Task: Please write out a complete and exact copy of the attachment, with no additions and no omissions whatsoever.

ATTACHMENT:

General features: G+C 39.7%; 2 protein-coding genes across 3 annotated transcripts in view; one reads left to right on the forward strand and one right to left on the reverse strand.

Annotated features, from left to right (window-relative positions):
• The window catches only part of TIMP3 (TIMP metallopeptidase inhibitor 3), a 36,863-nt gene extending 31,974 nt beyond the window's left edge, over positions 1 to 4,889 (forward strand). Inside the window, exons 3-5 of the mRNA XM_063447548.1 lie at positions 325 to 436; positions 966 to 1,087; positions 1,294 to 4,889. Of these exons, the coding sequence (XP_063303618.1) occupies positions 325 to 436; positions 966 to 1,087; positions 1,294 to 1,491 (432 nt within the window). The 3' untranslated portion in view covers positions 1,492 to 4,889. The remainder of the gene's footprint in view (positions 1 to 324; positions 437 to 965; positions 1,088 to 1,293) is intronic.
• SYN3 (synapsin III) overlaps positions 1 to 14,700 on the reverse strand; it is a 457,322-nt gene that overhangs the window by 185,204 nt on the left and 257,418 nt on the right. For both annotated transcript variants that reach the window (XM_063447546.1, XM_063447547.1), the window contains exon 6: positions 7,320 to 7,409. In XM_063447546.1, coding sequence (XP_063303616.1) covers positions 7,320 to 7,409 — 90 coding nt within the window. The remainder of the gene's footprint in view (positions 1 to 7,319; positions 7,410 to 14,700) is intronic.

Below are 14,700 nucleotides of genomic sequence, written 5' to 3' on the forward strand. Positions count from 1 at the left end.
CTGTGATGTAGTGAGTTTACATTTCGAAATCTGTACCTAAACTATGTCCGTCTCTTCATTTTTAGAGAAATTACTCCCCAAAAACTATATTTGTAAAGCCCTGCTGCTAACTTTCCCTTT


General features: G+C 39.7%; 2 protein-coding genes across 3 annotated transcripts in view; one reads left to right on the forward strand and one right to left on the reverse strand.

Annotated features, from left to right (window-relative positions):
• The window catches only part of TIMP3 (TIMP metallopeptidase inhibitor 3), a 36,863-nt gene extending 31,974 nt beyond the window's left edge, over positions 1 to 4,889 (forward strand). Inside the window, exons 3-5 of the mRNA XM_063447548.1 lie at positions 325 to 436; positions 966 to 1,087; positions 1,294 to 4,889. Of these exons, the coding sequence (XP_063303618.1) occupies positions 325 to 436; positions 966 to 1,087; positions 1,294 to 1,491 (432 nt within the window). The 3' untranslated portion in view covers positions 1,492 to 4,889. The remainder of the gene's footprint in view (positions 1 to 324; positions 437 to 965; positions 1,088 to 1,293) is intronic.
• SYN3 (synapsin III) overlaps positions 1 to 14,700 on the reverse strand; it is a 457,322-nt gene that overhangs the window by 185,204 nt on the left and 257,418 nt on the right. For both annotated transcript variants that reach the window (XM_063447546.1, XM_063447547.1), the window contains exon 6: positions 7,320 to 7,409. In XM_063447546.1, coding sequence (XP_063303616.1) covers positions 7,320 to 7,409 — 90 coding nt within the window. The remainder of the gene's footprint in view (positions 1 to 7,319; positions 7,410 to 14,700) is intronic.

Below are 14,700 nucleotides of genomic sequence, written 5' to 3' on the forward strand. Positions count from 1 at the left end.
CTGTGATGTAGTGAGTTTACATTTCGAAATCTGTACCTAAACTATGTCCGTCTCTTCATTTTTAGAGAAATTACTCCCCAAAAACTATATTTGTAAAGCCCTGCTGCTAACTTTCCCTTT